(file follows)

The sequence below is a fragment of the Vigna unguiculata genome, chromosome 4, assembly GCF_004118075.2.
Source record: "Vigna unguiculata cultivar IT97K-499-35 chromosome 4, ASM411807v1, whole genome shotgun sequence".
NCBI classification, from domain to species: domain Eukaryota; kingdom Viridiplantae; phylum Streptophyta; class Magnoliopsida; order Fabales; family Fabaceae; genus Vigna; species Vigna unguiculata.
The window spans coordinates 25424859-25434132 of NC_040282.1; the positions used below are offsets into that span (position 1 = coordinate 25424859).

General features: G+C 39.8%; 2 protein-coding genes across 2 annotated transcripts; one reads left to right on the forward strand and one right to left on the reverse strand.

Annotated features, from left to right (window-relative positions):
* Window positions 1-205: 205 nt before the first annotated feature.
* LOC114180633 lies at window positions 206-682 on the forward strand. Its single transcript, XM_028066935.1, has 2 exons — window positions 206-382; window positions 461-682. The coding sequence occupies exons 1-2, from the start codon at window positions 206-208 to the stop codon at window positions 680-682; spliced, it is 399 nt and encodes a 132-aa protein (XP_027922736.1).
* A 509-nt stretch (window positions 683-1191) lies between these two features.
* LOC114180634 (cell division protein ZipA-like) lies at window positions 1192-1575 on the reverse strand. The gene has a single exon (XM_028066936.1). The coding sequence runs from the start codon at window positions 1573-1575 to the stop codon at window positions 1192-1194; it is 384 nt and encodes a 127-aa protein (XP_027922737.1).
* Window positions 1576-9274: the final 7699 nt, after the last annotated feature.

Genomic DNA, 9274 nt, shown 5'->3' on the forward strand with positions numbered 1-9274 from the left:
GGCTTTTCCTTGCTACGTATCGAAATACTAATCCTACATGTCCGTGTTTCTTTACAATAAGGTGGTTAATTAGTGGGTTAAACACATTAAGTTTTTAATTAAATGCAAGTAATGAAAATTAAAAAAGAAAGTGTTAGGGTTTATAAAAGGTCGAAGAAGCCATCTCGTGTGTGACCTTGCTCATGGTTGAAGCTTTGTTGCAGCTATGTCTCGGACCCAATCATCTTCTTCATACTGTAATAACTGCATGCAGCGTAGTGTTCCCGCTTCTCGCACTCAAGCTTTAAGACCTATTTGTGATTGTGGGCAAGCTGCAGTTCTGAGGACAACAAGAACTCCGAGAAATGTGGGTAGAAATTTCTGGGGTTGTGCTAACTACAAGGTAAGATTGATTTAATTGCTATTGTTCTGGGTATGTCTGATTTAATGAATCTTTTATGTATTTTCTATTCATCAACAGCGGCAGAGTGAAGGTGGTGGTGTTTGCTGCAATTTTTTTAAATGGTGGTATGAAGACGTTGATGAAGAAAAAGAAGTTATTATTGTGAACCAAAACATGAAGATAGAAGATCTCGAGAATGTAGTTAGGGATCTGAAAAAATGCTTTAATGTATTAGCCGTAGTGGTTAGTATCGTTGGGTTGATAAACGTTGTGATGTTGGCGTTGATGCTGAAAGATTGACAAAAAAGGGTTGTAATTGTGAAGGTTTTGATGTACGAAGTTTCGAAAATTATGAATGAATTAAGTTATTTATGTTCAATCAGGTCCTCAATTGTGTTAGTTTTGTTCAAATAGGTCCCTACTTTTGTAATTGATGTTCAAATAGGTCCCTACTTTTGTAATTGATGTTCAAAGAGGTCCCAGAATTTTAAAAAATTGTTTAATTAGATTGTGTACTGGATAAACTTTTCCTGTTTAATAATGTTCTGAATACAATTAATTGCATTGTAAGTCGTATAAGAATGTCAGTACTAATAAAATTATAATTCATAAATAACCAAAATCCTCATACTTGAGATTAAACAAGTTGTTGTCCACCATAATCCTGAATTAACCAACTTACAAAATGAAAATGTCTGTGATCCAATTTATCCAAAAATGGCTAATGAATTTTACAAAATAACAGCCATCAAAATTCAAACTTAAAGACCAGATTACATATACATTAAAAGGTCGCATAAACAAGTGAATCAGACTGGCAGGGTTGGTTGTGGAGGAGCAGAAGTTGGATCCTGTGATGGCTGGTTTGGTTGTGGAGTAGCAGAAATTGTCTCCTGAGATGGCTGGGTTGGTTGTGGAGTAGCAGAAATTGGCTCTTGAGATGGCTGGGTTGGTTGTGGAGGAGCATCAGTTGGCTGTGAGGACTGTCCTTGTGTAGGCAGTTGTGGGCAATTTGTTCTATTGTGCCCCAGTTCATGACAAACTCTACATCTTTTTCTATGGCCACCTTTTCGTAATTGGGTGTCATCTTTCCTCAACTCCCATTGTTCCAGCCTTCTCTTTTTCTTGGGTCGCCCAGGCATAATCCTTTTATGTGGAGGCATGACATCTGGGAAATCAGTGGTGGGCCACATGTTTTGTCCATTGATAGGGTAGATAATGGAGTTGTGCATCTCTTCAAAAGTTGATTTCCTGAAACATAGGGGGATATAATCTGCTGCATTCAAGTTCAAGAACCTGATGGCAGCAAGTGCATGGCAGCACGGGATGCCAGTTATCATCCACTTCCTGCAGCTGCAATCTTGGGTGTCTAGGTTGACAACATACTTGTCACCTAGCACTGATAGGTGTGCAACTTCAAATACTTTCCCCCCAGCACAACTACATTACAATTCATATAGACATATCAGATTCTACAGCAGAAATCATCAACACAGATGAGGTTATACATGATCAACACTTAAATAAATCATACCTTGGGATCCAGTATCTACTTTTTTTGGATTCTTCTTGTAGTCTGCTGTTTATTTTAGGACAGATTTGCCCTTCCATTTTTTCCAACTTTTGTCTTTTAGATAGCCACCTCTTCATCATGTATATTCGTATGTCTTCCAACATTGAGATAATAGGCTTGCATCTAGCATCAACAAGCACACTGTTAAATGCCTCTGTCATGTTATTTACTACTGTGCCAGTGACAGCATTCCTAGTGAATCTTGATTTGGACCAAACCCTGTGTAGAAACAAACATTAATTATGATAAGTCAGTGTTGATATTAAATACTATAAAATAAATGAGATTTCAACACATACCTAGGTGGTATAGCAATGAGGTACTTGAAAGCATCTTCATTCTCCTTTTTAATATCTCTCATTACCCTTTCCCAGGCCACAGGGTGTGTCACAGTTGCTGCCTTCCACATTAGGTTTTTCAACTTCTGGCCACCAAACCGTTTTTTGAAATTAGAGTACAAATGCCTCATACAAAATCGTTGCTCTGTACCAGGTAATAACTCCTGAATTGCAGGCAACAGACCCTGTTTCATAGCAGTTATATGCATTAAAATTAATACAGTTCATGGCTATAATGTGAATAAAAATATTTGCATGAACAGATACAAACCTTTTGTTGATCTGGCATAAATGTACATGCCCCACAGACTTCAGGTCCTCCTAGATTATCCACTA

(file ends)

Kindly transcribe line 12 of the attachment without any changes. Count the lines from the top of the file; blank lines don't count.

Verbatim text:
Genomic DNA, 9274 nt, shown 5'->3' on the forward strand with positions numbered 1-9274 from the left: